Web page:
The Need for Novelty
[This article originally appeared in Liberty Watch.]
It probably comes from being at middle age. A person starts wondering about things like: What's life all about? Why are we here? What is happiness? How do we achieve satisfaction? (You know, what Mick Jagger couldn't get.) Thankfully, there are people out there studying the brain to see what provides us humans with that elusive concept of satisfaction.
The dictionary says that satisfaction is the act of being satisfied. Which then satisfy is "to fulfill the desires, needs or demands of " But Professor Gregory Berns has a more profound definition. "Satisfaction is an emotion that captures the uniquely human need to impart meaning to one's activities," Berns explains in his book Satisfaction: Sensation Seeking, Novelty, and The Science of Finding True Fulfillment.
So while the dictionary implies that a person can be satisfied by not acting, Berns contends that human action must be included for a person to achieve satisfaction. A person can be temporarily happy by winning the lottery, but "satisfaction can arise only by the conscious decision to do something," Berns writes. "And this makes all the difference in the world, because it is only your own actions for which you may take responsibility and credit."
Our author, a Professor of Psychiatry and Behavioral Science at Emory University and Biomedical Engineering at the Georgia Institute of Technology, takes the reader on a very personal journey in his quest to understand satisfaction. Readers of this review might take one look at Berns' credentials and decide that reading Satisfaction would be dry and, well, less than satisfying. Don't be fooled, Berns tells a wonderful story, and his prose will at least occasionally grab even those who feast on cheap fiction to sate their reading appetites.
For instance: "I heard a deliciously feminine voice say, 'Godan daginn' [good morning]. In an effort to determine the source of this beautiful lilt, my head spun around so quickly that I almost snapped my neck. My cervical pirouette deposited my line of sight directly in front of a tawny midsection, a silver stud staring back at me from her navel, and a quick glance down confirmed that her legs went on forever. Naturally, if I was going to place my order, I had to look up. By forty-five degrees elevation, her flaxen tresses came into view, and, one notch higher, I gazed into eyes as blue as the Artic sky, framed by cheekbones that could cut glass."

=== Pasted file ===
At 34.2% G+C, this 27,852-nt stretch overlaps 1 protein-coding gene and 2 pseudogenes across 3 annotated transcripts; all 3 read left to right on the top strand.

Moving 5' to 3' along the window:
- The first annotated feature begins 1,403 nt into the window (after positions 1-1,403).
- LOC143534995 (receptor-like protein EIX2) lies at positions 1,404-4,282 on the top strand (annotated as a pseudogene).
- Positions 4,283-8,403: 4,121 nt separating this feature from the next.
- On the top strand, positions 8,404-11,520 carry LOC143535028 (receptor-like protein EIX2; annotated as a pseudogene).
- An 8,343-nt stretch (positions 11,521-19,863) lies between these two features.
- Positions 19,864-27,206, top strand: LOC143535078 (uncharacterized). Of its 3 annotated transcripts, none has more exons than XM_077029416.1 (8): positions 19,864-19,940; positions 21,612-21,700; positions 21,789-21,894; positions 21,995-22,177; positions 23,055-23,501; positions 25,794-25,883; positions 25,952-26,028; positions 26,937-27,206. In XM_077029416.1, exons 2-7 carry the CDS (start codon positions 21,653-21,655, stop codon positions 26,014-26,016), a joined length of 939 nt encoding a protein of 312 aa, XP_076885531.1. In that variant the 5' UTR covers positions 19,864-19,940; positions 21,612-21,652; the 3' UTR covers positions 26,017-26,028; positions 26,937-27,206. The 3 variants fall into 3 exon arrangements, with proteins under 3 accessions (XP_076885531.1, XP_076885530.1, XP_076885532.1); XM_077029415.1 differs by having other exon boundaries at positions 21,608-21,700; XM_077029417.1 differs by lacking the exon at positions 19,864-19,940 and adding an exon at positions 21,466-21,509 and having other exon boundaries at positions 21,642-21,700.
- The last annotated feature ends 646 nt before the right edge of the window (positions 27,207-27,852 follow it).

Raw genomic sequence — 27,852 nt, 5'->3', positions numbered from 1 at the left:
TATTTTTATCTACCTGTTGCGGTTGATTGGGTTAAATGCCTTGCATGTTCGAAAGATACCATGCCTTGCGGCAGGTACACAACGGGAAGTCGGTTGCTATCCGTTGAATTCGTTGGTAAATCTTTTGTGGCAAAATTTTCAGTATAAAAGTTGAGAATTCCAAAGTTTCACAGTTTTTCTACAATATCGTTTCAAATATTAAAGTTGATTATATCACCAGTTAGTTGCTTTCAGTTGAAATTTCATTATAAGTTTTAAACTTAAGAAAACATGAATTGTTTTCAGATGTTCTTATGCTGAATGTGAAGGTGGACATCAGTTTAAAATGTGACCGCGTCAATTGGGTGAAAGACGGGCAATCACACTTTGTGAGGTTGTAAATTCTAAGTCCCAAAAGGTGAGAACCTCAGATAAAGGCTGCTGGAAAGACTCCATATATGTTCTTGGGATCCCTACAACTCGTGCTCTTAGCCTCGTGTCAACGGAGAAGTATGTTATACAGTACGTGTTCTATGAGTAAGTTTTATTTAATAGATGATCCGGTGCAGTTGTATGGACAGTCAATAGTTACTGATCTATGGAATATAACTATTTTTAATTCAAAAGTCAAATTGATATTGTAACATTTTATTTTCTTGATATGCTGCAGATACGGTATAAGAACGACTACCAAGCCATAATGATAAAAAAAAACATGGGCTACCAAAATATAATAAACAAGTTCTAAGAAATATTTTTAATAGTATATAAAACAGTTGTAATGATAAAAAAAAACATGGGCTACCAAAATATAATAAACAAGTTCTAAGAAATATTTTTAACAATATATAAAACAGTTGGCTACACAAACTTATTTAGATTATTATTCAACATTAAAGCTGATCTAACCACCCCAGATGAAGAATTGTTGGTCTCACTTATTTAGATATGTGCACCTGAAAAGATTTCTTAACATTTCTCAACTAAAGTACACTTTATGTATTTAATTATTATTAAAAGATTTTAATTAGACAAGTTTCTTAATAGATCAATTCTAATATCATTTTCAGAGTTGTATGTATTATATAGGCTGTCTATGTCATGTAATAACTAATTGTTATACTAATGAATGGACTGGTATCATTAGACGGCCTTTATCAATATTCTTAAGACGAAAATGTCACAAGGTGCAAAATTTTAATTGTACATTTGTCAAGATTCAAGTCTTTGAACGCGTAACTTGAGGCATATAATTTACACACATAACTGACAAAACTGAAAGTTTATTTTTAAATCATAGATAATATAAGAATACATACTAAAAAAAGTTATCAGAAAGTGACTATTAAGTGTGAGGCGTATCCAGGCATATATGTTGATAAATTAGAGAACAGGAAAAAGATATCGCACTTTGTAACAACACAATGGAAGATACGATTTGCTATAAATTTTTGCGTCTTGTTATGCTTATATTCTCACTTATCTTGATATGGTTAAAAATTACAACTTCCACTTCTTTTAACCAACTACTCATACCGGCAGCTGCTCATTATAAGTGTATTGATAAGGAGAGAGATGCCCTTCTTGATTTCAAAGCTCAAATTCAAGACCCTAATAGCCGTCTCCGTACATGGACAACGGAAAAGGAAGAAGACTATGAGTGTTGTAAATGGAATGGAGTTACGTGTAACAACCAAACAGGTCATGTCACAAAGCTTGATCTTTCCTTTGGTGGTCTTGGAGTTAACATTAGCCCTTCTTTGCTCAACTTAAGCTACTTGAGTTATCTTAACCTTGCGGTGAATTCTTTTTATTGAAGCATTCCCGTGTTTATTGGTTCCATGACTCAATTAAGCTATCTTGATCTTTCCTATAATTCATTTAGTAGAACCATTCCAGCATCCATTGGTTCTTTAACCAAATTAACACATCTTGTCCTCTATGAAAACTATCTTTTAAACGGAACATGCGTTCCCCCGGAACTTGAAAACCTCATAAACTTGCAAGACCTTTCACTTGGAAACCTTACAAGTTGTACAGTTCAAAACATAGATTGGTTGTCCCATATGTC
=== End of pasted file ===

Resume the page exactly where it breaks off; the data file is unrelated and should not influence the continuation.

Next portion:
Yes, the good professor will keep you interested, even if talk of dopamine, amygdale, cortex and hypothalamus normally makes you brain dead. Berns has a burning desire to understand what humans want. And what he learns is that humans want novelty. "Far from curiosity killing the cat," Berns writes, "the need for novelty has made us who we are intelligent, curious and constantly seeking the next new thing."
But the author doesn't sit at home reading books to get his answers. Berns heads to Cuba and learns that it's not the amount of money you receive but how you get it. He competes in the American Crossword Puzzle Tournament to understand the gratification that completing a challenging puzzle provides. He spends time with chef and writer Peter Kaminsky examining the multisensory experience of taste and goes to Tulane University where deep-brain stimulation is being performed.
The research really heats up when Berns and his wife check out a sadomasochism club in Atlanta and discover that "[d]elicious anticipation can stem from bits of antecedent information, which, in the case of SM, might be the smell of leather or the sight of a riding crop." Berns then turns his attention to participants in the Western States 100-Mile Endurance Run, to answer the question: Why would 300 people annually put their bodies through such physical and mental pain? Berns believes it is the runners' desire [whether they know it or not] to release dopamine and cortisol in tandem that leads to the desired transforming experience.
Berns ventured to Iceland to scale a dormant volcano, and once there "floated toward the sky, awash in beauty, alone." At last, Professor Berns returns home to rekindle the novelty in the sex life of his marriage.
The ultimate message is that doing something you haven't done before releases dopamine to the brain, "which gooses the action system of your brain." And through this process, a feeling of satisfaction is gained.